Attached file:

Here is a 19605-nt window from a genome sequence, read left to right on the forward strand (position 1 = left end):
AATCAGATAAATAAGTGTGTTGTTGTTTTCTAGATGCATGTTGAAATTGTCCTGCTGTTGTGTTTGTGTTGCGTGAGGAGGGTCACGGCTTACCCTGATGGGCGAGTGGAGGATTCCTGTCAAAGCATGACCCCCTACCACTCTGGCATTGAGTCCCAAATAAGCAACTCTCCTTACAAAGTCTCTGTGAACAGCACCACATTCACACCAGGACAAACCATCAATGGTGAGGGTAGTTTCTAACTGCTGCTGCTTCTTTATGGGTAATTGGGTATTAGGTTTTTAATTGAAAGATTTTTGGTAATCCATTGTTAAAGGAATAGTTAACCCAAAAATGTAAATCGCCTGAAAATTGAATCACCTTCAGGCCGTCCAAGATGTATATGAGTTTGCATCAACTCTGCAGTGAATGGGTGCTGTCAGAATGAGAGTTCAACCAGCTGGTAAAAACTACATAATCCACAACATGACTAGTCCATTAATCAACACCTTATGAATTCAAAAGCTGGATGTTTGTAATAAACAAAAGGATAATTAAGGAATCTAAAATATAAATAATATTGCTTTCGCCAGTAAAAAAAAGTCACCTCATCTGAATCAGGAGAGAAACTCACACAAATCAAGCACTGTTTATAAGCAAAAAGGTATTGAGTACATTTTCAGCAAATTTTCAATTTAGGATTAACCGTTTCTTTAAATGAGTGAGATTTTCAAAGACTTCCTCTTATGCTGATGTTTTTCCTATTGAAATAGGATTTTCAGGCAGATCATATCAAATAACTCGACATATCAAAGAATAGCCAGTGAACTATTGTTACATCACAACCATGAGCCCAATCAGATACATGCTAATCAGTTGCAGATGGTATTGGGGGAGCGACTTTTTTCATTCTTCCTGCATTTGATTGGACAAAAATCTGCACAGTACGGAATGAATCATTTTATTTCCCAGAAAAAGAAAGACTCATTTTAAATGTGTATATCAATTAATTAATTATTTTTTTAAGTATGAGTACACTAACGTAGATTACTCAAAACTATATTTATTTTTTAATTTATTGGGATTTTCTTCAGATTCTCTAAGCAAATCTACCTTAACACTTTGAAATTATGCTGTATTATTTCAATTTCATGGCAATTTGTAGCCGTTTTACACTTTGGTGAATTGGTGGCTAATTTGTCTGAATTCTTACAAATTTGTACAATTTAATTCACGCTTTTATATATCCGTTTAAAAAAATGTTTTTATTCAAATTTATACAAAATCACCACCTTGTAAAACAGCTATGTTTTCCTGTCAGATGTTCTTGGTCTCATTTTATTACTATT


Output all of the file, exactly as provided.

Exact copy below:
Here is a 19605-nt window from a genome sequence, read left to right on the forward strand (position 1 = left end):
AATCAGATAAATAAGTGTGTTGTTGTTTTCTAGATGCATGTTGAAATTGTCCTGCTGTTGTGTTTGTGTTGCGTGAGGAGGGTCACGGCTTACCCTGATGGGCGAGTGGAGGATTCCTGTCAAAGCATGACCCCCTACCACTCTGGCATTGAGTCCCAAATAAGCAACTCTCCTTACAAAGTCTCTGTGAACAGCACCACATTCACACCAGGACAAACCATCAATGGTGAGGGTAGTTTCTAACTGCTGCTGCTTCTTTATGGGTAATTGGGTATTAGGTTTTTAATTGAAAGATTTTTGGTAATCCATTGTTAAAGGAATAGTTAACCCAAAAATGTAAATCGCCTGAAAATTGAATCACCTTCAGGCCGTCCAAGATGTATATGAGTTTGCATCAACTCTGCAGTGAATGGGTGCTGTCAGAATGAGAGTTCAACCAGCTGGTAAAAACTACATAATCCACAACATGACTAGTCCATTAATCAACACCTTATGAATTCAAAAGCTGGATGTTTGTAATAAACAAAAGGATAATTAAGGAATCTAAAATATAAATAATATTGCTTTCGCCAGTAAAAAAAAGTCACCTCATCTGAATCAGGAGAGAAACTCACACAAATCAAGCACTGTTTATAAGCAAAAAGGTATTGAGTACATTTTCAGCAAATTTTCAATTTAGGATTAACCGTTTCTTTAAATGAGTGAGATTTTCAAAGACTTCCTCTTATGCTGATGTTTTTCCTATTGAAATAGGATTTTCAGGCAGATCATATCAAATAACTCGACATATCAAAGAATAGCCAGTGAACTATTGTTACATCACAACCATGAGCCCAATCAGATACATGCTAATCAGTTGCAGATGGTATTGGGGGAGCGACTTTTTTCATTCTTCCTGCATTTGATTGGACAAAAATCTGCACAGTACGGAATGAATCATTTTATTTCCCAGAAAAAGAAAGACTCATTTTAAATGTGTATATCAATTAATTAATTATTTTTTTAAGTATGAGTACACTAACGTAGATTACTCAAAACTATATTTATTTTTTAATTTATTGGGATTTTCTTCAGATTCTCTAAGCAAATCTACCTTAACACTTTGAAATTATGCTGTATTATTTCAATTTCATGGCAATTTGTAGCCGTTTTACACTTTGGTGAATTGGTGGCTAATTTGTCTGAATTCTTACAAATTTGTACAATTTAATTCACGCTTTTATATATCCGTTTAAAAAAATGTTTTTATTCAAATTTATACAAAATCACCACCTTGTAAAACAGCTATGTTTTCCTGTCAGATGTTCTTGGTCTCATTTTATTACTATT